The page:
Emmanuel Macron backs French ban on gender-inclusive language on state documents
French president Emmanuel Macron has voiced his support for a bill banning gender-inclusive language on official state documents.
During the inauguration of the Cité Internationale de la Langue Française, a cultural and living space entirely dedicated to the French language and French-speaking cultures, on Monday (30 October), Macron said France should not give into what he described as fashionable trends.
“We need to allow our language to live, to draw inspiration from others, to steal words, including from the other side of the world… to continue to invent, but also to keep its foundations, the foundations of its grammar.”
Just hours before a bill seeking to ban gender-affirming language was debated in the senate, Macron reaffirmed his opposition to changing the binary structure of the language.
If passed, the policy would ban the teaching of “inclusive” writing, known as écriture inclusive, which involves writing both masculine and feminine forms of gendered words, separated by dots.
Examples include “président.e.s” (president), sénateur.rice.s (senators), and cher·e·s lecteur·rice·s (dear reader).
“In our language, the masculine acts as the neutral,” Macron said. “There is no need to add dots in the middle of words, or dashes, or anything that makes the text unreadable.”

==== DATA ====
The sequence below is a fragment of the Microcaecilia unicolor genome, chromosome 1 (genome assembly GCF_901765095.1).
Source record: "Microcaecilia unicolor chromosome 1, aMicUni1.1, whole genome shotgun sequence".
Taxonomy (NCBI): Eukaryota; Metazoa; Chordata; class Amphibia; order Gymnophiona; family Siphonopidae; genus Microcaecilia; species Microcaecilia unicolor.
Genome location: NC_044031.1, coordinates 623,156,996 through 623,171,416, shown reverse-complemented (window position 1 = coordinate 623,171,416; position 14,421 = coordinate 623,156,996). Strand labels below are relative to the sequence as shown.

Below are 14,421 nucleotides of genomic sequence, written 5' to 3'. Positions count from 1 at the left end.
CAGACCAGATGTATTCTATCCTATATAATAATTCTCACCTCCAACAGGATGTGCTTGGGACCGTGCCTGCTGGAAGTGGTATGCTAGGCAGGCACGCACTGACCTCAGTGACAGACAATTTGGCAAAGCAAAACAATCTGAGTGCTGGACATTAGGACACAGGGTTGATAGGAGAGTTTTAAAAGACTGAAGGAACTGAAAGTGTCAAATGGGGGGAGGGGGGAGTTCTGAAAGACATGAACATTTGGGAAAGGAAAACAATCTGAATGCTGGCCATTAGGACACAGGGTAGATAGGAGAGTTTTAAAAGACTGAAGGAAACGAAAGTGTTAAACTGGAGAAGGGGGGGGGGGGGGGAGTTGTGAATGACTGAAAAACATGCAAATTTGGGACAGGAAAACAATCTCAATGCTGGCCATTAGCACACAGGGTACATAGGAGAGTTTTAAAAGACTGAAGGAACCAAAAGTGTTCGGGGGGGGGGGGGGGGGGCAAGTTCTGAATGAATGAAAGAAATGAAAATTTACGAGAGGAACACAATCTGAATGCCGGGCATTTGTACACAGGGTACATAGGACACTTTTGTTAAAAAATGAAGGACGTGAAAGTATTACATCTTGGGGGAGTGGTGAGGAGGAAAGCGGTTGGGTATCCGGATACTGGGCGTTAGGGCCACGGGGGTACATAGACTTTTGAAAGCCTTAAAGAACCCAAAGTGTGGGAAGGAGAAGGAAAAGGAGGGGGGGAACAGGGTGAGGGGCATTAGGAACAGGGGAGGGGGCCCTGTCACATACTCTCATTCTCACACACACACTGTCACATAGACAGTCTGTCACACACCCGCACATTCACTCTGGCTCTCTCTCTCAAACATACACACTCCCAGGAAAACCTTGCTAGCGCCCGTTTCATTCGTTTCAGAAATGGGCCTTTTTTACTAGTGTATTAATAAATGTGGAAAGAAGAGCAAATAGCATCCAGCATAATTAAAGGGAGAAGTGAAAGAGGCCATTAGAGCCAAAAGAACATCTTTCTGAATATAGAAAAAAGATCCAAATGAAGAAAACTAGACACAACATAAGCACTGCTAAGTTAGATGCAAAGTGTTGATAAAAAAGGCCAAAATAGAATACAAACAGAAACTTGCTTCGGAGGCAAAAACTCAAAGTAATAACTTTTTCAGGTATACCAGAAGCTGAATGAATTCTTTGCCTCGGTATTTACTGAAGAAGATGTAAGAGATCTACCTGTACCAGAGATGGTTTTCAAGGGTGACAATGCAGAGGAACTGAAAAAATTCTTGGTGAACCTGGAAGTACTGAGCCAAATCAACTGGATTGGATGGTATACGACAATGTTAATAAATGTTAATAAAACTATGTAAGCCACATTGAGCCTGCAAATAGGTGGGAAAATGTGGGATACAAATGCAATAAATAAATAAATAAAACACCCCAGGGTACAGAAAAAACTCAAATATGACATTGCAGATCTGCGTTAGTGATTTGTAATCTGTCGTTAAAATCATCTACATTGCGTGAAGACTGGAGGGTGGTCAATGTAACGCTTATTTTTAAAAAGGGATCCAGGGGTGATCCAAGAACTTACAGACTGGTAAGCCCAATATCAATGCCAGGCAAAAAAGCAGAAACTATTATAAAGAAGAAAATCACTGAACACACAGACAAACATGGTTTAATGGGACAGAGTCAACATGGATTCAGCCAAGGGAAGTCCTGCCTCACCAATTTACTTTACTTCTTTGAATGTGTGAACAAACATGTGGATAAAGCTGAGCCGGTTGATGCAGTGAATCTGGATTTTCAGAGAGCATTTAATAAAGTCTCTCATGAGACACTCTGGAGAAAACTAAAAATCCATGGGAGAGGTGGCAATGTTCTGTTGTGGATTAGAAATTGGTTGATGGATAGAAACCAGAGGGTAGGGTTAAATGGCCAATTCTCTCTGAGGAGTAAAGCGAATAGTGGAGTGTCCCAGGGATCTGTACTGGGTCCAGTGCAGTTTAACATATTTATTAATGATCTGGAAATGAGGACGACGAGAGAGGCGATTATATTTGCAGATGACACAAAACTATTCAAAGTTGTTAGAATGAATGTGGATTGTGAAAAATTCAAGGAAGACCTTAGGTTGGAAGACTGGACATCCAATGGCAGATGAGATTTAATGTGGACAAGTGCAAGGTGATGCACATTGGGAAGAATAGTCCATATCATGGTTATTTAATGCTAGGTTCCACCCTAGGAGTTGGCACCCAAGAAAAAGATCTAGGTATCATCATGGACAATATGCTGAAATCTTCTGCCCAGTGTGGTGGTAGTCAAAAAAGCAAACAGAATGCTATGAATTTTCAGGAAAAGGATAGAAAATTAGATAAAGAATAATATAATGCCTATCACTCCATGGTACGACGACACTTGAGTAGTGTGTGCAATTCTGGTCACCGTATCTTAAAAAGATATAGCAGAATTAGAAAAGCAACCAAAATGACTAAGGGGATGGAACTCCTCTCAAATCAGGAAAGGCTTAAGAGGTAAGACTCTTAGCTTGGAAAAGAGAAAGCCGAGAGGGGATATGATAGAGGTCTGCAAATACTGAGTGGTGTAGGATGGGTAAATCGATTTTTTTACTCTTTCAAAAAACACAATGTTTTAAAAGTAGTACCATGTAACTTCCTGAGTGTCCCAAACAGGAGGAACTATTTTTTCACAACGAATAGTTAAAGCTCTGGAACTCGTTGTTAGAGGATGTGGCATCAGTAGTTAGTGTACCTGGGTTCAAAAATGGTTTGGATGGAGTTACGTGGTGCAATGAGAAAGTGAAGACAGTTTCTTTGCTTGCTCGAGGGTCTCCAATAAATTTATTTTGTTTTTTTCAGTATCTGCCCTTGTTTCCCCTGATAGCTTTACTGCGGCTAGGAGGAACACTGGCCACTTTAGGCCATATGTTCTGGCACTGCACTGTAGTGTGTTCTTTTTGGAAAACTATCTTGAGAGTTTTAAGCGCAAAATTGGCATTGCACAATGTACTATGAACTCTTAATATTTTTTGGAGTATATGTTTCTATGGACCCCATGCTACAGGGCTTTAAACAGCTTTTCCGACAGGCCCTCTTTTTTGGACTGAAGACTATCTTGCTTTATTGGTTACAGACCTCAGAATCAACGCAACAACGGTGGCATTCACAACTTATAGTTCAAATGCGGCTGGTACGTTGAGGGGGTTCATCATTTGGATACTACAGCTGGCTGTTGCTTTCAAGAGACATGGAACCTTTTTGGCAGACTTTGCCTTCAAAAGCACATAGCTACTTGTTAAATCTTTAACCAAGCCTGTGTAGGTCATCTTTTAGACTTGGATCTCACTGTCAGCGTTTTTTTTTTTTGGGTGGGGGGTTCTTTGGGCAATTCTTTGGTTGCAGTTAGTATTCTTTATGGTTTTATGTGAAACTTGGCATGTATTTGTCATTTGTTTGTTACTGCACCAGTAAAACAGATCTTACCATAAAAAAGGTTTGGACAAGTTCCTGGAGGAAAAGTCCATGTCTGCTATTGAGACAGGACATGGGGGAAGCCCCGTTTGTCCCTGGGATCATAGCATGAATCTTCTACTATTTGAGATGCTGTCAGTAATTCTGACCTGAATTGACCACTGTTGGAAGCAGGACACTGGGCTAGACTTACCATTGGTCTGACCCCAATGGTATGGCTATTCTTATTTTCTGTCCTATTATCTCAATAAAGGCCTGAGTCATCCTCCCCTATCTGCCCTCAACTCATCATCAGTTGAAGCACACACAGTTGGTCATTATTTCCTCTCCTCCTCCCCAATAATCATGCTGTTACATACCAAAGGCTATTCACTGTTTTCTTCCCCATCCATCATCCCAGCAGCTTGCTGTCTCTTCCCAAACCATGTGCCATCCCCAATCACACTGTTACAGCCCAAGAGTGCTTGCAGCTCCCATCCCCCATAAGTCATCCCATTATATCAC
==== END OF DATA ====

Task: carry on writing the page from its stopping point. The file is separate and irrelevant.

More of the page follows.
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He argued that the writing style would muddy the language, which “builds the unity of the nation.”
Macron’s wife voices opposition to more than two pronouns
The French senate voted in favour of the proposed legislation, meaning the bill will now be voted on by MPs, who will decide its fate. No date has been announced for the vote.
Socialist Party Senator Yan Chantrel said right-wing officials were “imposing their retrograde and reactionary whims on us”, adding: “Attempts to freeze the language will lead to its death.”
Brigitte Macron, the president’s wife and a former teacher, has long opposed the use of inclusive writing, saying it is a “barbaric use of syntax”.
She also voiced her opposition to pronouns other than the masculine il and the feminine elle, saying: “The language is beautiful and two pronouns are fine.”
Others have argued that inclusive writing makes the language “unreadable” for dyslexic people.
However, the style is “not in and of itself insurmountable, according to dyslexic feminist Géraldine Dubuis, writing on the news website 24 Heures.
“There are more rules to integrate into our language. Moreover, we don’t have any studies on the topic. There is no reason to automatically disqualify inclusive writing just for the benefit of dyslexic people.
“On the other hand, numerous studies have shown that writing in an inclusive manner permits everyone to feel concerned by what is being said.”
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